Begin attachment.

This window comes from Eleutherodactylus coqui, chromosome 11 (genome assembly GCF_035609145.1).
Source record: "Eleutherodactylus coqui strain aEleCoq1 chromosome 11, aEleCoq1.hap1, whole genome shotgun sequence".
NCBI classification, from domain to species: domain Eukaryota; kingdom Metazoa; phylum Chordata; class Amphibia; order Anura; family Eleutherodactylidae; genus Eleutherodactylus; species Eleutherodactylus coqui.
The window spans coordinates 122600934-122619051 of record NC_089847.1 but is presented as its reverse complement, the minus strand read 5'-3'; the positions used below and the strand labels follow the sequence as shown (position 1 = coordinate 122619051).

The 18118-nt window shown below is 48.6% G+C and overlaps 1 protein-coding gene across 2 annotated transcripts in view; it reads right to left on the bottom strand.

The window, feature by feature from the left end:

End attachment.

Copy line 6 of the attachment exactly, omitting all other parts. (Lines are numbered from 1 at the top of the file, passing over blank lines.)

The window, feature by feature from the left end: